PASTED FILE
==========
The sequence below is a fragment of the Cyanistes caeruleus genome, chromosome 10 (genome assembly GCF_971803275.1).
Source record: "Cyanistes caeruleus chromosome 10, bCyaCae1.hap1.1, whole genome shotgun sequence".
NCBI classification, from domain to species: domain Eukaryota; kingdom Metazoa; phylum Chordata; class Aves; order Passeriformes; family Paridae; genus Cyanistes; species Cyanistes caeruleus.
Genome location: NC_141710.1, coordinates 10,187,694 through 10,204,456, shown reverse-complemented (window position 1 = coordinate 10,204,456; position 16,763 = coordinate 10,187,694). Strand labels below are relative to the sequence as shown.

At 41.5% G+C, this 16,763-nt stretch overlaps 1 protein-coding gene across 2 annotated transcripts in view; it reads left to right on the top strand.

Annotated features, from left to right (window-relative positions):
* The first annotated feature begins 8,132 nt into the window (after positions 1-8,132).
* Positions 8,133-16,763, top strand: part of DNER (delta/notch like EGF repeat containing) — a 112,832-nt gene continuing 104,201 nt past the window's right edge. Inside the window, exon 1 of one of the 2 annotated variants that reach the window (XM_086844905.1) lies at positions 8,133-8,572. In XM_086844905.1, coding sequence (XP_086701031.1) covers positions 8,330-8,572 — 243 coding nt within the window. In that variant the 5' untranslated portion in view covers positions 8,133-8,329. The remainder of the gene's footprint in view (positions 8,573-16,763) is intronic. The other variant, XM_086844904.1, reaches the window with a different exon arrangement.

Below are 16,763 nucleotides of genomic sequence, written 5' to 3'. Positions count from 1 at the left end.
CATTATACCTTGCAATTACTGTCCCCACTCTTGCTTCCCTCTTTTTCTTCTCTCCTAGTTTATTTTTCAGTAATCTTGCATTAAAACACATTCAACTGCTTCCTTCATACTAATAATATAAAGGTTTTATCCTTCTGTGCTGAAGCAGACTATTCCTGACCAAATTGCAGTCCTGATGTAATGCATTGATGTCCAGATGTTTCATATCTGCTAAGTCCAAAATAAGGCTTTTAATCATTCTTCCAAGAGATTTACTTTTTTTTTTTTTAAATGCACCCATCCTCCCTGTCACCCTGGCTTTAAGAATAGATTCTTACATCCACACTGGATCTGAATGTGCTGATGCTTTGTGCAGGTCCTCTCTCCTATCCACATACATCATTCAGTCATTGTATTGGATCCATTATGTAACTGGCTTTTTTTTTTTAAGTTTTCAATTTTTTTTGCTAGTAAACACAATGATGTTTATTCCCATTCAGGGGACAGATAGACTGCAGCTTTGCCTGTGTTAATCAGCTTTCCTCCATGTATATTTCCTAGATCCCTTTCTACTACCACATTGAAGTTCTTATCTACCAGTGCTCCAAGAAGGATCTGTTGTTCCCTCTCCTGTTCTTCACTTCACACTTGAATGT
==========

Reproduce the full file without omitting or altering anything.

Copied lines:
The sequence below is a fragment of the Cyanistes caeruleus genome, chromosome 10 (genome assembly GCF_971803275.1).
Source record: "Cyanistes caeruleus chromosome 10, bCyaCae1.hap1.1, whole genome shotgun sequence".
NCBI classification, from domain to species: domain Eukaryota; kingdom Metazoa; phylum Chordata; class Aves; order Passeriformes; family Paridae; genus Cyanistes; species Cyanistes caeruleus.
Genome location: NC_141710.1, coordinates 10,187,694 through 10,204,456, shown reverse-complemented (window position 1 = coordinate 10,204,456; position 16,763 = coordinate 10,187,694). Strand labels below are relative to the sequence as shown.

At 41.5% G+C, this 16,763-nt stretch overlaps 1 protein-coding gene across 2 annotated transcripts in view; it reads left to right on the top strand.

Annotated features, from left to right (window-relative positions):
* The first annotated feature begins 8,132 nt into the window (after positions 1-8,132).
* Positions 8,133-16,763, top strand: part of DNER (delta/notch like EGF repeat containing) — a 112,832-nt gene continuing 104,201 nt past the window's right edge. Inside the window, exon 1 of one of the 2 annotated variants that reach the window (XM_086844905.1) lies at positions 8,133-8,572. In XM_086844905.1, coding sequence (XP_086701031.1) covers positions 8,330-8,572 — 243 coding nt within the window. In that variant the 5' untranslated portion in view covers positions 8,133-8,329. The remainder of the gene's footprint in view (positions 8,573-16,763) is intronic. The other variant, XM_086844904.1, reaches the window with a different exon arrangement.

Below are 16,763 nucleotides of genomic sequence, written 5' to 3'. Positions count from 1 at the left end.
CATTATACCTTGCAATTACTGTCCCCACTCTTGCTTCCCTCTTTTTCTTCTCTCCTAGTTTATTTTTCAGTAATCTTGCATTAAAACACATTCAACTGCTTCCTTCATACTAATAATATAAAGGTTTTATCCTTCTGTGCTGAAGCAGACTATTCCTGACCAAATTGCAGTCCTGATGTAATGCATTGATGTCCAGATGTTTCATATCTGCTAAGTCCAAAATAAGGCTTTTAATCATTCTTCCAAGAGATTTACTTTTTTTTTTTTTAAATGCACCCATCCTCCCTGTCACCCTGGCTTTAAGAATAGATTCTTACATCCACACTGGATCTGAATGTGCTGATGCTTTGTGCAGGTCCTCTCTCCTATCCACATACATCATTCAGTCATTGTATTGGATCCATTATGTAACTGGCTTTTTTTTTTTAAGTTTTCAATTTTTTTTGCTAGTAAACACAATGATGTTTATTCCCATTCAGGGGACAGATAGACTGCAGCTTTGCCTGTGTTAATCAGCTTTCCTCCATGTATATTTCCTAGATCCCTTTCTACTACCACATTGAAGTTCTTATCTACCAGTGCTCCAAGAAGGATCTGTTGTTCCCTCTCCTGTTCTTCACTTCACACTTGAATGT